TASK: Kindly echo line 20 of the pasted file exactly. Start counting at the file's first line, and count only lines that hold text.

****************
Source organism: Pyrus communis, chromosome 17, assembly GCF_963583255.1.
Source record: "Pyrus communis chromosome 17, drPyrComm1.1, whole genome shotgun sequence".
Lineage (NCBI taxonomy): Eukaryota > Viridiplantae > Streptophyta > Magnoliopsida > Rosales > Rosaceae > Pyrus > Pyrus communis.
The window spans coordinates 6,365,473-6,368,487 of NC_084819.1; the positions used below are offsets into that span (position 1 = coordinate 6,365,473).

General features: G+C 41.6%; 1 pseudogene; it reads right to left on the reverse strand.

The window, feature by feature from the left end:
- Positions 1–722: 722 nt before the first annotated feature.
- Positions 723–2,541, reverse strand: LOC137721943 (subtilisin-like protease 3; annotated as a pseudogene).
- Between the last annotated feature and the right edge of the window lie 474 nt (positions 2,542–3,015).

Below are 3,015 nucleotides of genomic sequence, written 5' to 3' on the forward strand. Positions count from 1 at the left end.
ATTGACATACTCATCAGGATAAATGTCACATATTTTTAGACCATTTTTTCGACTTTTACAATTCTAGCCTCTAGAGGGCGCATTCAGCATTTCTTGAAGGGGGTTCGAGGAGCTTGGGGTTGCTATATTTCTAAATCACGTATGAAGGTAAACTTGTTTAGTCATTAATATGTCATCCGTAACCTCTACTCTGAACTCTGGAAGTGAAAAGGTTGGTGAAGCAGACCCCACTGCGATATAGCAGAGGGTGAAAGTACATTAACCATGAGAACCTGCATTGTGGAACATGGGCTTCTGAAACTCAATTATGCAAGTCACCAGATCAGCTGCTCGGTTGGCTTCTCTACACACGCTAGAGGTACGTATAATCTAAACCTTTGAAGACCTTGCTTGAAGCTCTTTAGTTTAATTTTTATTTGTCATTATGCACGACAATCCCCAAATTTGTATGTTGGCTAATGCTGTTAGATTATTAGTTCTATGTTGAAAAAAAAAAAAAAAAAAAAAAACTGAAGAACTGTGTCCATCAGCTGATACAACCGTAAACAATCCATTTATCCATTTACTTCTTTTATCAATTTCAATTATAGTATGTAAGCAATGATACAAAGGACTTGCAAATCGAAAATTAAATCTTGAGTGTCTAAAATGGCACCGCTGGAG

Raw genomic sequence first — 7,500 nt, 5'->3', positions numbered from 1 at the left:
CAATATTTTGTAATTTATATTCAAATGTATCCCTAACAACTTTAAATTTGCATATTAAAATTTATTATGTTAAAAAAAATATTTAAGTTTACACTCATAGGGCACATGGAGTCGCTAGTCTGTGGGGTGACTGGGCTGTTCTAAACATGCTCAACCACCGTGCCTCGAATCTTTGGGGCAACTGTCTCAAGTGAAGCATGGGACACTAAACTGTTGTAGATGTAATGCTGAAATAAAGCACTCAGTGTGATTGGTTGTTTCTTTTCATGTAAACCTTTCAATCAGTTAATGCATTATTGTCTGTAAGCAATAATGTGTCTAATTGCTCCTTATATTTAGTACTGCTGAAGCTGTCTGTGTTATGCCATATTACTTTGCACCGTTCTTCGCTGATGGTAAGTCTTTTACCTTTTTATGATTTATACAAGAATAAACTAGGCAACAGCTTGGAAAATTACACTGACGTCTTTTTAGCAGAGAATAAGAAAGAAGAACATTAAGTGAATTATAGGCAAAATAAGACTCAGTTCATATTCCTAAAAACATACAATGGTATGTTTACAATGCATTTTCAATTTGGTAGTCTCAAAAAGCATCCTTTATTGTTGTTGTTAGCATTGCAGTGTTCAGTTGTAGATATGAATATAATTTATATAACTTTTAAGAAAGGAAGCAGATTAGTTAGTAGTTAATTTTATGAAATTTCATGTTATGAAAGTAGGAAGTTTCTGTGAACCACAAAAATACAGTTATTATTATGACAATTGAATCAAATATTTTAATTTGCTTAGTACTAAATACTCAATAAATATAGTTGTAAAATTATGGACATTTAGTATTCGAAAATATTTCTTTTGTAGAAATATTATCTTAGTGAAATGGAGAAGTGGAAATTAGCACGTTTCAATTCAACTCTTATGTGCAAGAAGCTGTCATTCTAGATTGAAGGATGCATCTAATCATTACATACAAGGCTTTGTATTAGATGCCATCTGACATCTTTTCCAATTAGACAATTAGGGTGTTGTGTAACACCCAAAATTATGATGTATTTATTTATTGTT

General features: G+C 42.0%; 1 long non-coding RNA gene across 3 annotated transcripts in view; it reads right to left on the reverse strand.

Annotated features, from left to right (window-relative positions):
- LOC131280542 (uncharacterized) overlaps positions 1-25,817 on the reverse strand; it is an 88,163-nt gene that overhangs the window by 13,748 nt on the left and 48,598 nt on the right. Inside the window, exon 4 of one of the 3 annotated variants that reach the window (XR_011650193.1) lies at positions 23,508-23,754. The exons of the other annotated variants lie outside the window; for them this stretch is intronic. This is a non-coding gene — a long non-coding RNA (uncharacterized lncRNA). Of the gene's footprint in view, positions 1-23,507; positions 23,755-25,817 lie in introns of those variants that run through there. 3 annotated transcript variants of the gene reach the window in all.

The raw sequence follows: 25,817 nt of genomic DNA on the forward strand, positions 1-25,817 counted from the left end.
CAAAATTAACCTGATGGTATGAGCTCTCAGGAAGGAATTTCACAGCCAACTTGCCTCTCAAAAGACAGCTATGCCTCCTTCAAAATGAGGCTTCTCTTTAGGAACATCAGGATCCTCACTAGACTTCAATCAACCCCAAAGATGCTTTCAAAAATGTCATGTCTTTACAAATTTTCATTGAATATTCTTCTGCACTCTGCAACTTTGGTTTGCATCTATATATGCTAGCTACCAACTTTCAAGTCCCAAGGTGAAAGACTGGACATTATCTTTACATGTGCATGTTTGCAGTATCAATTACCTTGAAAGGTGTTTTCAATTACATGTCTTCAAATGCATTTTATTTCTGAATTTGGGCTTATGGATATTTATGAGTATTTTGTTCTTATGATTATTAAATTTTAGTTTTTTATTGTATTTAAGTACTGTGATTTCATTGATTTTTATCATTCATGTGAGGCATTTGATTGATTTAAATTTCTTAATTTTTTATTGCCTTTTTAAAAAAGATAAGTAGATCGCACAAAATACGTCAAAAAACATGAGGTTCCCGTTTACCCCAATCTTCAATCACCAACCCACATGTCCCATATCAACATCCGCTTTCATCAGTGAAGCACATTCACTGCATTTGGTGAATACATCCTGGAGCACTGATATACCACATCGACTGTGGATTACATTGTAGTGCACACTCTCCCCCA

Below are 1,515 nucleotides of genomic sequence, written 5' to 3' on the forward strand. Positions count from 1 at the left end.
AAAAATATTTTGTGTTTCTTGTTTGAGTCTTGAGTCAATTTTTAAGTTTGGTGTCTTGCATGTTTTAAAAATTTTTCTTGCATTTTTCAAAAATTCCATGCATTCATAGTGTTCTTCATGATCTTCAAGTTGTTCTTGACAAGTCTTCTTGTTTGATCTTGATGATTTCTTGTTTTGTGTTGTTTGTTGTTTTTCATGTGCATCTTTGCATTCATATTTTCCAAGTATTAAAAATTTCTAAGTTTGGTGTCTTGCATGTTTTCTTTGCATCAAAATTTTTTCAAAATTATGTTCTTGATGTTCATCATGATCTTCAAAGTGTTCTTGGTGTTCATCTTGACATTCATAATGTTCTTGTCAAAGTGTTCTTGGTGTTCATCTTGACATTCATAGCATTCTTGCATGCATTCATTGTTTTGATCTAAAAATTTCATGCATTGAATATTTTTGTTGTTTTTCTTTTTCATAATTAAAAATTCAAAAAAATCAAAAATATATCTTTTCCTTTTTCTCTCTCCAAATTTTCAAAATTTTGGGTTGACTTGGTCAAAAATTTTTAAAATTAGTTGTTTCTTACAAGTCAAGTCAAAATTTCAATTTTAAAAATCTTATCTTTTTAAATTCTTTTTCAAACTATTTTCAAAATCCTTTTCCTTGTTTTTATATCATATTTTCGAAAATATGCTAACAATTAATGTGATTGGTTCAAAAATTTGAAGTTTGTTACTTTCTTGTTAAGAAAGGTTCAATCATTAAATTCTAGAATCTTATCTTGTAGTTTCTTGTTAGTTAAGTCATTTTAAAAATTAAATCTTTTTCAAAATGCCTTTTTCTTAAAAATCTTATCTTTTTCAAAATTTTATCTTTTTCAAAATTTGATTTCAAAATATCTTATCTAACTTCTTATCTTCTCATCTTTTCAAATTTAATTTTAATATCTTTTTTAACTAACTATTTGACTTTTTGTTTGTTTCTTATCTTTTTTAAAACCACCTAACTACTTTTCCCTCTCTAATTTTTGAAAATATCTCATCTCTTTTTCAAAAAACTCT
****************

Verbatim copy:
AAAAATATTTTGTGTTTCTTGTTTGAGTCTTGAGTCAATTTTTAAGTTTGGTGTCTTGCATGTTTTAAAAATTTTTCTTGCATTTTTCAAAAATTCCATGCATTCATAGTGTTCTTCATGATCTTCAAGTTGTTCTTGACAAGTCTTCTTGTTTGATCTTGATGATTTCTTGTTTTGTGTTGTTTGTTGTTTTTCATGTGCATCTTTGCATTCATATTTTCCAAGTATTAAAAATTTCTAAGTTTGGTGTCTTGCATGTTTTCTTTGCATCAAAATTTTTTCAAAATTATGTTCTTGATGTTCATCATGATCTTCAAAGTGTTCTTGGTGTTCATCTTGACATTCATAATGTTCTTGTCAAAGTGTTCTTGGTGTTCATCTTGACATTCATAGCATTCTTGCATGCATTCATTGTTTTGATCTAAAAATTTCATGCATTGAATATTTTTGTTGTTTTTCTTTTTCATAATTAAAAATTCAAAAAAATCAAAAATATATCTTTTCCTTTTTCTCTCTCCAAATTTTCAAAATTTTGGGTTGACTTGGTCAAAAATTTTTAAAATTAGTTGTTTCTTACAAGTCAAGTCAAAATTTCAATTTTAAAAATCTTATCTTTTTAAATTCTTTTTCAAACTATTTTCAAAATCCTTTTCCTTGTTTTTATATCATATTTTCGAAAATATGCTAACAATTAATGTGATTGGTTCAAAAATTTGAAGTTTGTTACTTTCTTGTTAAGAAAGGTTCAATCATTAAATTCTAGAATCTTATCTTGTAGTTTCTTGTTAGTTAAGTCATTTTAAAAATTAAATCTTTTTCAAAATGCCTTTTTCTTAAAAATCTTATCTTTTTCAAAATTTTATCTTTTTCAAAATTTGATTTCAAAATATCTTATCTAACTTCTTATCTTCTCATCTTTTCAAATTTAATTTTAATATCTTTTTTAACTAACTATTTGACTTTTTGTTTGTTTCTTATCTTTTTTAAAACCACCTAACTACTTTTCCCTCTCTAATTTTTGAAAATATCTCATCTCTTTTTCAAAAAACTCT